Although theophylline has limited bronchodilatory effects, it may cause improved peripheral ventilation, resulting in a fall in trapped gas volume and an increase in exercise tolerance. It can improve mucociliary clearance and lessen the overall work of breathing. Theophylline augments central respiratory drive and may also improve diaphragm-muscle activity and decrease vascular and pulmonary bronchiolar resistance. There is some evidence that theophylline may provide protection against episodic bronchospasm. Animal studies4,8 suggest a possible anti-inflammatory effect. Long-acting preparations taken in the early evening have the added advantages of controlling nocturnal symptoms and increasing compliance.12
Selective beta2-agonists cause vasodilation of peripheral and pulmonary vessels.13 Cardiovascular effects include reflex tachycardia and a reduced biventricular afterload in patients with severe COPD. A major problem with potent beta2-agonists is their action on muscle receptors; they accelerate the relaxation phase of slow-contracting fibers, thus producing tremor. The use of inhaled beta-agonists may reduce systemic effects such as tremor.14 Beta-agonists may also improve mucociliary clearance, but tolerance may be a problem. Another difficulty limiting the efficacy of beta-agonists is inadequate dosage resulting from inefficient use.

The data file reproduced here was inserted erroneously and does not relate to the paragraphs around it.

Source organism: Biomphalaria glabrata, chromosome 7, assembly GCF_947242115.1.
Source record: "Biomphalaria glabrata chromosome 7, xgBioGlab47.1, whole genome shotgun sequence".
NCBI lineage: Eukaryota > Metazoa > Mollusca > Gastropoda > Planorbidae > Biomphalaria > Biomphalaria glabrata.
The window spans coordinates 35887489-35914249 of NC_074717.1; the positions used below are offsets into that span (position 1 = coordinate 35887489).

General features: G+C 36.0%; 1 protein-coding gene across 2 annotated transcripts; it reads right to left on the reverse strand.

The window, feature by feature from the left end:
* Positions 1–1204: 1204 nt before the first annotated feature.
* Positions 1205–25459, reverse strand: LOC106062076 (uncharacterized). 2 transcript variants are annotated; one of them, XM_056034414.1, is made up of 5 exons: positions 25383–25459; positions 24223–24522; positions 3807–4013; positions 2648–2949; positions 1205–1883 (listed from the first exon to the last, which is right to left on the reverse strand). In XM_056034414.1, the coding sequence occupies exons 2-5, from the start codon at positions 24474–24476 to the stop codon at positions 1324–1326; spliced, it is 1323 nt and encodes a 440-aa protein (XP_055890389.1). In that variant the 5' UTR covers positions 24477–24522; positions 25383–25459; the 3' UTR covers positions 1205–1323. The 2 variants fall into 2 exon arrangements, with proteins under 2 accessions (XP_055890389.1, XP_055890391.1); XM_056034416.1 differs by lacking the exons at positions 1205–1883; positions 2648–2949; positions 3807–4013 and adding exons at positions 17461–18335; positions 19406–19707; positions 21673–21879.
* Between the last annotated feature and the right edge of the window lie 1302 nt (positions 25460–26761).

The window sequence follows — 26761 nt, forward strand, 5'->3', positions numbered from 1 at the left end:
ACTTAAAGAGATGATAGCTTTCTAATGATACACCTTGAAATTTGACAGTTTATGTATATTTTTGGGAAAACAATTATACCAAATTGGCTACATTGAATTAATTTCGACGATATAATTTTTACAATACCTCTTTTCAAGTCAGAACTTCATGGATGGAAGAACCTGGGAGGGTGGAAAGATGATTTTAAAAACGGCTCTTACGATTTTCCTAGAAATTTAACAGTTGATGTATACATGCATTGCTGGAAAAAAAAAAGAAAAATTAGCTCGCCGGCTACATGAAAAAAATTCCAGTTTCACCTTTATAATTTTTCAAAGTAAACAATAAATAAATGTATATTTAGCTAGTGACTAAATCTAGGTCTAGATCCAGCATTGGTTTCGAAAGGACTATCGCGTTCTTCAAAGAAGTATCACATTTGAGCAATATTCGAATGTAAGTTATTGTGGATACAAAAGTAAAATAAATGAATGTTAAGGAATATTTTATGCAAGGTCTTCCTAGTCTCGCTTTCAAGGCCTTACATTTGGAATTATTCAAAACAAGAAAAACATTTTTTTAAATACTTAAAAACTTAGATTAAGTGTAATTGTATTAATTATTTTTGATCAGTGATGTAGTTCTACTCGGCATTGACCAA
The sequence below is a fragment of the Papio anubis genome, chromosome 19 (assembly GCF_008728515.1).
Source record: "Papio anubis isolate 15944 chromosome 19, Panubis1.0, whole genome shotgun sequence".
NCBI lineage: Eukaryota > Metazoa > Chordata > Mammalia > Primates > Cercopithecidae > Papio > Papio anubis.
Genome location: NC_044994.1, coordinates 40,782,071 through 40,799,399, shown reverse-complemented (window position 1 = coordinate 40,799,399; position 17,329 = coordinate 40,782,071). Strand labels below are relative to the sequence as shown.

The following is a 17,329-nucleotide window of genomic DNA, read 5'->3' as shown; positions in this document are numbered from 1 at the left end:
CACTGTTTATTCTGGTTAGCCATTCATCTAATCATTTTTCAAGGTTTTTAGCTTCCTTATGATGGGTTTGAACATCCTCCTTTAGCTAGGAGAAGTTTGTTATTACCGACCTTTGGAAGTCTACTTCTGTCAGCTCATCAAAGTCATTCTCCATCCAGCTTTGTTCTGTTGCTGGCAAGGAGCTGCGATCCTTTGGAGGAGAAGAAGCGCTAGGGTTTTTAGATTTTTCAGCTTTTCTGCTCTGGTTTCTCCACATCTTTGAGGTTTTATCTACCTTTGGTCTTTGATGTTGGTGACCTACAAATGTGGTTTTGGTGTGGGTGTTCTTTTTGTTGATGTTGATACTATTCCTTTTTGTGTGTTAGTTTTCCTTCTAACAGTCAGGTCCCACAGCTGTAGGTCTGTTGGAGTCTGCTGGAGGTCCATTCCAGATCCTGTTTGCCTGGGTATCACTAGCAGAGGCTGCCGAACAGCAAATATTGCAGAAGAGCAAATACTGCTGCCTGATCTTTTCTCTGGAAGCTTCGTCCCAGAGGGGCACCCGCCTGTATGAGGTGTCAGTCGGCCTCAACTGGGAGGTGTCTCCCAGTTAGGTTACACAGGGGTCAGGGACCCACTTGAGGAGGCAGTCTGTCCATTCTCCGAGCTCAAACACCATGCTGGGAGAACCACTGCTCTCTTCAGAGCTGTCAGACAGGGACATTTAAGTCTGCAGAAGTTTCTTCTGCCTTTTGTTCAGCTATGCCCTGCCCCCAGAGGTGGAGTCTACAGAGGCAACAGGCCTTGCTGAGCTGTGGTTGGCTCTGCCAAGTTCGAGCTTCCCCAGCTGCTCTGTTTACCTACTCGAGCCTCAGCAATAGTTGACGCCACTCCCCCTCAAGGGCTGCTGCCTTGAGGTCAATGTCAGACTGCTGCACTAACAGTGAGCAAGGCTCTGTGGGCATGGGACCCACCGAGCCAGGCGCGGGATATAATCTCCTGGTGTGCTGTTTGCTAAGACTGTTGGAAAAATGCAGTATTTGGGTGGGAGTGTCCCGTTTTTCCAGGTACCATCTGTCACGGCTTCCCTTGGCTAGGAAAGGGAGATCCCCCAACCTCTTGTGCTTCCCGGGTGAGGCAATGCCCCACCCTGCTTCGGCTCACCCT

For patients with COPD, inhaled beta2-agonist bronchodilators are used either as needed for relief of acute respiratory distress or for long-term maintenance treatment. Agents with a rapid onset of action (such as albuterol) are used for relief as needed, and those with a long duration of action (such as salmeterol) are used for maintenance therapy. No single beta2-agonist available in the United States to date has been effective for both purposes. One inhaled bronchodilator, formoterol, is a highly selective beta2-agonist that has the unique combination of a rapid onset of bronchodilation (within 1 to 3 minutes, comparable to that of albuterol) and a long duration of action (more than 12 hours, comparable to that of salmeterol).